Domestic abuse: How therapy helped my violent son to recover

Image caption Christine says the NSPCC helped her to rebuild my life

Children from violent homes are more likely to carry a weapon, seriously hurt others, drink alcohol, bully fellow students and damage the property of their peers, says a study by the NSPCC.

Inaction from the government and local authorities could cost society dearly, the charity warns.

Christine from Leeds is a victim of domestic abuse, but as she describes, she did not realise her son was being mentally scarred by the violence:

Things went very fast at the beginning of my relationship with Gareth.

Before I knew it he had moved in with me and after a while we were trying for a baby.

He only showed his violent side after I became pregnant.

When I was 10 weeks pregnant he threw me to the floor before smashing up my house.

I had him arrested but he was so sorry afterwards and said that he would pay for repairs. I believed him and dropped the charges.

The abuse continued when I was pregnant and after I had the baby, with him pushing me to the floor, pulling my hair and punching my face.

He regularly beat me up in front of the baby and my eldest son from a previous relationship.

Attacking children

My eldest was only six when the abuse started and he had to witness his stepfather attacking me for a year before I had enough and got him arrested and eventually convicted.

The NSPCC helped me to rebuild my life and my relationship with my sons.

But it was not until my eldest son was 10 that I started to see how much he was affected by witnessing his step-father attack me.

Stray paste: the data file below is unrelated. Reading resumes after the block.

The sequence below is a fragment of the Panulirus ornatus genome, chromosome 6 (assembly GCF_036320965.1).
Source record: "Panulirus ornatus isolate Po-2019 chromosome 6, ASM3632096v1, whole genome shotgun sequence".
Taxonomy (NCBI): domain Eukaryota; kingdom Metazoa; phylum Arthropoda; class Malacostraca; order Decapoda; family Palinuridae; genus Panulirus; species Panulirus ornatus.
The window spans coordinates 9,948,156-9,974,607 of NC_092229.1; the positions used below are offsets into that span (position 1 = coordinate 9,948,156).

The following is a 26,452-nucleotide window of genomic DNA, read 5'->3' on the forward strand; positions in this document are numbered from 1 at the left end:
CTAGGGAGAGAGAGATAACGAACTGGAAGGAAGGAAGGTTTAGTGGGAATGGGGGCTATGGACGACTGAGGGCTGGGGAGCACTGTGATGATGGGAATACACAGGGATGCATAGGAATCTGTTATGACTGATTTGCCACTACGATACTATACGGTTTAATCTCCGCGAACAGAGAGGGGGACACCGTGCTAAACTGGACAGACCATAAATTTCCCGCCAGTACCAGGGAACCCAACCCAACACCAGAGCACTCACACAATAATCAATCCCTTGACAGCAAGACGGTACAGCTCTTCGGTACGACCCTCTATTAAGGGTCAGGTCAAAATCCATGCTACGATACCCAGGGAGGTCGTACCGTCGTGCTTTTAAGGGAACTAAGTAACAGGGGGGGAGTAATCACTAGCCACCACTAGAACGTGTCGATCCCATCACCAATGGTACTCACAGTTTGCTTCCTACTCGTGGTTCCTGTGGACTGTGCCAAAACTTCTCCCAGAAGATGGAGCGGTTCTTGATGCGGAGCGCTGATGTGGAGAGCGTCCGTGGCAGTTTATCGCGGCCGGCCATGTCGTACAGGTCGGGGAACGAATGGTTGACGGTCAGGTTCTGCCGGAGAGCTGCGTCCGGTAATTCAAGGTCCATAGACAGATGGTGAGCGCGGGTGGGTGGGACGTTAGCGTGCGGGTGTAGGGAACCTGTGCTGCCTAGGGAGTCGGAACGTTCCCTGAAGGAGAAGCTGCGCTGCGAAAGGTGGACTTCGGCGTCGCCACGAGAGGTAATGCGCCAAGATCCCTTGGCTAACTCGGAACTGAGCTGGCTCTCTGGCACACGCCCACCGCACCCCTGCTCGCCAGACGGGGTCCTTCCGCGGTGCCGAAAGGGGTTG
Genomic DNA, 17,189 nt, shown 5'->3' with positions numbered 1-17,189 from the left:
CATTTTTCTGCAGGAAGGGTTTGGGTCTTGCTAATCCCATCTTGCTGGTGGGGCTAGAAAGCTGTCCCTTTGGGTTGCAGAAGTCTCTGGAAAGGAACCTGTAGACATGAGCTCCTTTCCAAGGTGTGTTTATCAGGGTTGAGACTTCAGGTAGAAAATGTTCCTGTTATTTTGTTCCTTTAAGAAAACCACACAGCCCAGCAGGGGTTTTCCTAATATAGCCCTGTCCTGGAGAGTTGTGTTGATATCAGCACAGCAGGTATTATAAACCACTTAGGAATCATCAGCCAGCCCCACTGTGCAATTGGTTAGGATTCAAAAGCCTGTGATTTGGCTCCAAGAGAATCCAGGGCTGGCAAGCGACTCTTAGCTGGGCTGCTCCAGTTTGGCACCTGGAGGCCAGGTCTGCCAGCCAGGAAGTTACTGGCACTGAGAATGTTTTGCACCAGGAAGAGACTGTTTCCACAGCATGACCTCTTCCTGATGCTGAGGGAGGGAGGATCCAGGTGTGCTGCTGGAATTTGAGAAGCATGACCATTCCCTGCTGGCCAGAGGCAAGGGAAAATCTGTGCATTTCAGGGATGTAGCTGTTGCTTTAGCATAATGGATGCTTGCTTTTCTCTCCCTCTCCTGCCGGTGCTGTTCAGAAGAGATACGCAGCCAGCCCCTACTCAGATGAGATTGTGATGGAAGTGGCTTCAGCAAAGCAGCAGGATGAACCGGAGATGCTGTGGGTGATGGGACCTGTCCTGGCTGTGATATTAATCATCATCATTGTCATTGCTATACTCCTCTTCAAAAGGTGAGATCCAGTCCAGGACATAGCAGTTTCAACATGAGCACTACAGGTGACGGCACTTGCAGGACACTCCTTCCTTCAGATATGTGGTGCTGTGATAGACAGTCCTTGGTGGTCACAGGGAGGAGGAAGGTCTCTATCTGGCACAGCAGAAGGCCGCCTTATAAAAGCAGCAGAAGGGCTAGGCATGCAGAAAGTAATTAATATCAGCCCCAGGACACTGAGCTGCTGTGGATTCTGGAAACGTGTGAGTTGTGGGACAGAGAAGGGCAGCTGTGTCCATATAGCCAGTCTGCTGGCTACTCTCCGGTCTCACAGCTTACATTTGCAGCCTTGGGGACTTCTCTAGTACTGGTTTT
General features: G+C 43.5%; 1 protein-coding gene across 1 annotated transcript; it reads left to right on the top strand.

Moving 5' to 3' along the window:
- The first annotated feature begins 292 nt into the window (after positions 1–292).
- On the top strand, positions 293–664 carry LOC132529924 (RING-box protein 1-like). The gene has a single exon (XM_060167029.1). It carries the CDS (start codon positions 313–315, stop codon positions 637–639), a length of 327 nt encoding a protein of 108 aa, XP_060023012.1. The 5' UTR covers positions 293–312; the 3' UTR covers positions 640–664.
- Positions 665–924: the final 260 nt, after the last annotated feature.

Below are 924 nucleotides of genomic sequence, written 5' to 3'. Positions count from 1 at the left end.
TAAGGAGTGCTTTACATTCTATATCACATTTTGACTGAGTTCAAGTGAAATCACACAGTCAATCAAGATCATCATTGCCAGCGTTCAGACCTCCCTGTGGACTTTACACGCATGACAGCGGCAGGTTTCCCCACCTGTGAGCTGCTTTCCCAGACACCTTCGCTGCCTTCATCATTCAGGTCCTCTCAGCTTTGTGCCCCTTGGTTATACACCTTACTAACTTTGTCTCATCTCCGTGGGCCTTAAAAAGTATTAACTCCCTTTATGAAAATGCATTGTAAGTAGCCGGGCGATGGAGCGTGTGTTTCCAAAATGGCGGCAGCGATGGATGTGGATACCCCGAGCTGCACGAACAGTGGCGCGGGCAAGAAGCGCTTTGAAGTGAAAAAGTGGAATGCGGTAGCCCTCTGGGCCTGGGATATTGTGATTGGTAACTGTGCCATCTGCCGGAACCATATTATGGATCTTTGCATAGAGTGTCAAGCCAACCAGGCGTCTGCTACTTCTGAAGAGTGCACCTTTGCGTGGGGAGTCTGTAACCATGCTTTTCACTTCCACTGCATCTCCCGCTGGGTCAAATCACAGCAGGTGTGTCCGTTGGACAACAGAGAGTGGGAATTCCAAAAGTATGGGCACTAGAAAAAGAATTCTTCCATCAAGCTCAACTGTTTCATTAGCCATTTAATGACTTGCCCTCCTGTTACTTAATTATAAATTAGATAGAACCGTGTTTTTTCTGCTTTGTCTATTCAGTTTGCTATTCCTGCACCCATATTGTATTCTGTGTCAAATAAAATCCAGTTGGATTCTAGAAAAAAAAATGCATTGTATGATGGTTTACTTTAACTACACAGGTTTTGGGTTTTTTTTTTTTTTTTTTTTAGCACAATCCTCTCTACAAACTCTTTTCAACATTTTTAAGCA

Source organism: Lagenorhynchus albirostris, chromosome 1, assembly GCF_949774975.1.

I noticed that he was angry a lot and he started to get into trouble at school. He got excluded for three days at a time on three separate occasions when he was 11 for attacking other children.

It makes me sick to the stomach even now, because it was something he saw his stepfather do to me.

Gareth had asked for contact with him and his younger brother, but my son said that if he was made to see his stepfather he was going to stab him.

He ran away from school once and then ran away from home in February 2011. He was only gone for three hours, but it was dark and rainy and felt like an eternity.

It was only after the police brought him back that he broke down and let me know how he was feeling.

Moving on

He could not make sense of what he was seeing when he was six, but by the age of 10 he became more aware of what he had seen and became angry as a result.

He threatened to harm himself and said he didn't want to live any more. It was heartbreaking.

He also told me that Gareth was physically abusive towards him, which I had not known.

He was referred for therapeutic help and I do not know what would have happened if he had not got this.

I had told him time and again that it was not his fault that Gareth attacked me, but his therapist helped him understand this and come to terms with what happened.

The therapist made my son believe that he was not a bad kid and helped him move on.

He is 12 now and still has times when he gets angry, but he knows how to control that anger now and has stopped lashing out at school.

I think therapeutic help is essential to help a child who has witnessed domestic violence move on from what has happened without lashing out at others.

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